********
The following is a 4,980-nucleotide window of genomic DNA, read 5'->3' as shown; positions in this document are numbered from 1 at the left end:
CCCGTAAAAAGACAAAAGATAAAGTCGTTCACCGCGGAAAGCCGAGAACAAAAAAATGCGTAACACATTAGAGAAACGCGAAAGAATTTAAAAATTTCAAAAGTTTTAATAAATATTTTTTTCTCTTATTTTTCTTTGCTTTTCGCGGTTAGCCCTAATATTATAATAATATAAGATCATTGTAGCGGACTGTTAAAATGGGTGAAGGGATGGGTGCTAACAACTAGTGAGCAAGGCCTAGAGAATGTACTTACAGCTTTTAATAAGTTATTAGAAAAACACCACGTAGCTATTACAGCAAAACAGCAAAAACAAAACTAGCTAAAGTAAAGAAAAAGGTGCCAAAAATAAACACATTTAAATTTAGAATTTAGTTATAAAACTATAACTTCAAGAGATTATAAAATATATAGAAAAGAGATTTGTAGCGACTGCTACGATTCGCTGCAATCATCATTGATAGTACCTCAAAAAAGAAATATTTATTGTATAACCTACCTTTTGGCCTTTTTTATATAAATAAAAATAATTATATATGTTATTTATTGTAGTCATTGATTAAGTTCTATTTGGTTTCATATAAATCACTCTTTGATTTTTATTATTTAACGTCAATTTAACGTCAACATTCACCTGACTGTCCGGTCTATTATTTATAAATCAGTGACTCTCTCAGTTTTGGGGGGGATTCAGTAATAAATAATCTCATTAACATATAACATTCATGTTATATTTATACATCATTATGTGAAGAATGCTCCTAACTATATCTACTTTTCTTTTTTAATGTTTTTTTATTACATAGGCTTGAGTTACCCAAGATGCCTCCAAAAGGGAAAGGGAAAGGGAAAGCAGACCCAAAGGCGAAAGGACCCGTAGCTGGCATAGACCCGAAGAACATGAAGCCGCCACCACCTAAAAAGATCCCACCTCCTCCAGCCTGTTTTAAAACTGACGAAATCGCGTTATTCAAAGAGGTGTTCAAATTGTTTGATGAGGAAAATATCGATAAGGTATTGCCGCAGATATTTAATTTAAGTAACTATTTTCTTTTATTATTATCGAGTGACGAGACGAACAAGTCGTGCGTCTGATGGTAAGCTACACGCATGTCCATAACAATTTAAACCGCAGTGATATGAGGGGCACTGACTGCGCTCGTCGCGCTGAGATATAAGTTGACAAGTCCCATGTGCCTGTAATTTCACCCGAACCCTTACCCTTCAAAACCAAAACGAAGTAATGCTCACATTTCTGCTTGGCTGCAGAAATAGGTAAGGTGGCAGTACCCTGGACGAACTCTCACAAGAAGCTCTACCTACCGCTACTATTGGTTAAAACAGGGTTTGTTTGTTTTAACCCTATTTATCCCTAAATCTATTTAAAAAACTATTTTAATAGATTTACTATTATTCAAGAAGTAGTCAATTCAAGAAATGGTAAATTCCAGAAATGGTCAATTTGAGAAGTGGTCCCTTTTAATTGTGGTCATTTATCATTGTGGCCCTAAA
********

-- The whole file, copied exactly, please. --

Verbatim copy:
The following is a 4,980-nucleotide window of genomic DNA, read 5'->3' as shown; positions in this document are numbered from 1 at the left end:
CCCGTAAAAAGACAAAAGATAAAGTCGTTCACCGCGGAAAGCCGAGAACAAAAAAATGCGTAACACATTAGAGAAACGCGAAAGAATTTAAAAATTTCAAAAGTTTTAATAAATATTTTTTTCTCTTATTTTTCTTTGCTTTTCGCGGTTAGCCCTAATATTATAATAATATAAGATCATTGTAGCGGACTGTTAAAATGGGTGAAGGGATGGGTGCTAACAACTAGTGAGCAAGGCCTAGAGAATGTACTTACAGCTTTTAATAAGTTATTAGAAAAACACCACGTAGCTATTACAGCAAAACAGCAAAAACAAAACTAGCTAAAGTAAAGAAAAAGGTGCCAAAAATAAACACATTTAAATTTAGAATTTAGTTATAAAACTATAACTTCAAGAGATTATAAAATATATAGAAAAGAGATTTGTAGCGACTGCTACGATTCGCTGCAATCATCATTGATAGTACCTCAAAAAAGAAATATTTATTGTATAACCTACCTTTTGGCCTTTTTTATATAAATAAAAATAATTATATATGTTATTTATTGTAGTCATTGATTAAGTTCTATTTGGTTTCATATAAATCACTCTTTGATTTTTATTATTTAACGTCAATTTAACGTCAACATTCACCTGACTGTCCGGTCTATTATTTATAAATCAGTGACTCTCTCAGTTTTGGGGGGGATTCAGTAATAAATAATCTCATTAACATATAACATTCATGTTATATTTATACATCATTATGTGAAGAATGCTCCTAACTATATCTACTTTTCTTTTTTAATGTTTTTTTATTACATAGGCTTGAGTTACCCAAGATGCCTCCAAAAGGGAAAGGGAAAGGGAAAGCAGACCCAAAGGCGAAAGGACCCGTAGCTGGCATAGACCCGAAGAACATGAAGCCGCCACCACCTAAAAAGATCCCACCTCCTCCAGCCTGTTTTAAAACTGACGAAATCGCGTTATTCAAAGAGGTGTTCAAATTGTTTGATGAGGAAAATATCGATAAGGTATTGCCGCAGATATTTAATTTAAGTAACTATTTTCTTTTATTATTATCGAGTGACGAGACGAACAAGTCGTGCGTCTGATGGTAAGCTACACGCATGTCCATAACAATTTAAACCGCAGTGATATGAGGGGCACTGACTGCGCTCGTCGCGCTGAGATATAAGTTGACAAGTCCCATGTGCCTGTAATTTCACCCGAACCCTTACCCTTCAAAACCAAAACGAAGTAATGCTCACATTTCTGCTTGGCTGCAGAAATAGGTAAGGTGGCAGTACCCTGGACGAACTCTCACAAGAAGCTCTACCTACCGCTACTATTGGTTAAAACAGGGTTTGTTTGTTTTAACCCTATTTATCCCTAAATCTATTTAAAAAACTATTTTAATAGATTTACTATTATTCAAGAAGTAGTCAATTCAAGAAATGGTAAATTCCAGAAATGGTCAATTTGAGAAGTGGTCCCTTTTAATTGTGGTCATTTATCATTGTGGCCCTAAA